Choosing The Best Pre-Natal Nutrients And Vitamins

on Saturday, 11 February 2012. Posted in Pregnancy health, Women's Health Written By: Shruti Gaddam

Choosing The Best Pre-Natal Nutrients And Vitamins

A baby draws all its nutrients from the mother. So, unless the mother is well nourished and has a nutritious diet, the baby cannot grow to be perfectly healthy. Insufficient nutrition can result in birth defects, underdevelopment of vital organs and premature births.

It is very important that an expecting mother consumes multivitamin supplements in order to make up for any vitamin deficiencies in her diet. Therefore, it is important to take prenatal vitamins that provide the required composition of all vitamins.

Ideal Composition of your pre-natal vitamins

Ideally, prenatal vitamins should have a composition of 400 mcg folic acid, 400 IU vitamin D, 200 to 300 mg calcium, 70 mg vitamin C, 3 mg thiamine, 2 mg riboflavin, 20 mg niacin, 6 mcg vitamin B12, 10 mg vitamin E, 15 mg zinc and 17 mg iron. Each of these vitamins plays a vital role in developing different body organs.

While balanced vitamin consumption can boost baby’s health and prevent defects, excessive supply of vitamins can cause side effects such as vomiting, nausea, headaches and dizziness in the mother. So, it is important to regulate intake and consume optimum amounts of supplements.

Different doctors have different opinions on the intake of these pills. While some doctors believe that 400 mcg of folic acid is sufficient for wholesome growth, others attest that micro vitamins such as vitamins A, B1, B2, B3, B6, B12, C, D and E are important as well. However, all doctors agree that it is important for a pregnant woman to have 4000 mg of folic acid supplement in the first trimester.

Calcium requirement

Besides vitamins, calcium is a very important nutrient that the baby has to receive in order to aid bone growth. 1000 to 1500 mg of calcium is required per day. However, calcium should be consumed through natural foods such as meat and dairy products since multivitamin supplements do not contain such high concentrations of calcium.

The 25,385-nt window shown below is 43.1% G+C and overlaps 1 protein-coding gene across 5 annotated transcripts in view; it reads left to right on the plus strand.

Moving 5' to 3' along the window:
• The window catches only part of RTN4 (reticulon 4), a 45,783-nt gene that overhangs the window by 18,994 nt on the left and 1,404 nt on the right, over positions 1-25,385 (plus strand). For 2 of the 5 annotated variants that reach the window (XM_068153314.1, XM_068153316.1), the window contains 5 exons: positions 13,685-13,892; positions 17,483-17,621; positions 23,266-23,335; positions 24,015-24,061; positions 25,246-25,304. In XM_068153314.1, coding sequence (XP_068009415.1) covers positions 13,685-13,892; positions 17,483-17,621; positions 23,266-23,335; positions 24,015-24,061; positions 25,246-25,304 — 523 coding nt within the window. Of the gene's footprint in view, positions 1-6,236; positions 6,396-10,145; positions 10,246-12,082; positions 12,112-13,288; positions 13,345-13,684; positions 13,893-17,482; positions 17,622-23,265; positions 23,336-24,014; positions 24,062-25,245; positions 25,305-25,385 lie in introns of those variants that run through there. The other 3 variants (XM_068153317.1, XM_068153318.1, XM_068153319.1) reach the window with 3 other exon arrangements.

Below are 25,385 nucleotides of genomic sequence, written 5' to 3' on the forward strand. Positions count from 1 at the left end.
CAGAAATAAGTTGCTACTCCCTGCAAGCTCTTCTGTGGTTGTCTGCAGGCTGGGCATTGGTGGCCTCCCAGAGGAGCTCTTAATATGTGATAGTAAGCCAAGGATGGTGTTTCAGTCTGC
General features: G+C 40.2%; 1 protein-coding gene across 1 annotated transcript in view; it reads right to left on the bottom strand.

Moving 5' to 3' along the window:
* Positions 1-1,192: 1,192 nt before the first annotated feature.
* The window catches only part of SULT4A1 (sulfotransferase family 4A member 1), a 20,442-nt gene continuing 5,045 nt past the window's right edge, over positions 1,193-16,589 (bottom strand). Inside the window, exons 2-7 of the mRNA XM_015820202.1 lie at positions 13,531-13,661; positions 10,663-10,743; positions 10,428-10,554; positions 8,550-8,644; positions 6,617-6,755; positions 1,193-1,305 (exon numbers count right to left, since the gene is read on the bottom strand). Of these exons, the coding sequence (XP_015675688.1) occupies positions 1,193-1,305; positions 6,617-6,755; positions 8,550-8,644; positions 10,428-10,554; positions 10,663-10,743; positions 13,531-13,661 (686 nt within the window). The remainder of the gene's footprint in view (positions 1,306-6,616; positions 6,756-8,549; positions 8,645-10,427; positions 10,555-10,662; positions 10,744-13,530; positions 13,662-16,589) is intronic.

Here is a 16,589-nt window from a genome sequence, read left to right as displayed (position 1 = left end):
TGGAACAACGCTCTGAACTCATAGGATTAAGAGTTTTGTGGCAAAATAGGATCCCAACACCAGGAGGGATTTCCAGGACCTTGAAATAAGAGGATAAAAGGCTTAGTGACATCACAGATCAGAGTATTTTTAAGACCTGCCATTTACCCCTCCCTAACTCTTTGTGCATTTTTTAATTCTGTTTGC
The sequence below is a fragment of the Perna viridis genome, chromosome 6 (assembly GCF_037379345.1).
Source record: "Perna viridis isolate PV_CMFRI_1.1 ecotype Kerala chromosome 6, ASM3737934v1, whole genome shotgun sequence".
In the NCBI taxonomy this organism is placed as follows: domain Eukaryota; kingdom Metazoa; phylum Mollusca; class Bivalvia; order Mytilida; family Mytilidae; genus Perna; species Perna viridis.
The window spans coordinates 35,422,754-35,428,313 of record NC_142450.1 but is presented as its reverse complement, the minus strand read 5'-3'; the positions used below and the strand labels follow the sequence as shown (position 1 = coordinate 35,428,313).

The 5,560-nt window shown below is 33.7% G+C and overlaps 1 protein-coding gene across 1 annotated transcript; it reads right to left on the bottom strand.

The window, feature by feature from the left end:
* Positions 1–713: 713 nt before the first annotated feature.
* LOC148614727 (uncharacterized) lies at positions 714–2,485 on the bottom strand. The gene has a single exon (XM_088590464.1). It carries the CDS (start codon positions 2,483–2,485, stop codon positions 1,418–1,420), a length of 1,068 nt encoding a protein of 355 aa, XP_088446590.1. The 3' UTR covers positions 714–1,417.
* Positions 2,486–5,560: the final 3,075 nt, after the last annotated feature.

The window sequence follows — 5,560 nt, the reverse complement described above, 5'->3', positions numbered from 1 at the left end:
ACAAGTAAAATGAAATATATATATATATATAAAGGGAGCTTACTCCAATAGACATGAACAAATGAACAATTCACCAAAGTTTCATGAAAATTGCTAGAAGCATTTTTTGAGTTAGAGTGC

Furthermore, a pregnant woman stands the risk of calcium deficiency, which results in reduced bone density, because of the high calcium demands of the baby. Presence of calcium in multivitamin supplements prevents such undesirable repercussions. Another option is to take a separate calcium supplement in addition to multivitamins.

Iron requirement

Multivitamin supplements should also contain around 30 mg of iron since this nutrient performs a very important function; it carries blood and oxygen to all parts of the body. So, since the baby eats and breathes through the mother’s blood, optimum iron content in the mother is necessary in order to provide good nourishment for the baby. Any vitamin supplement without iron is incomplete for prenatal use.

Vitamin supplements are as essential for the mother as they are for the baby. So, take them without fail. However, talk to your doctor if you feel nausea or uncomfortable when you take them. The doctor can suggest intake of these multivitamins in a different form to avoid such side effects.

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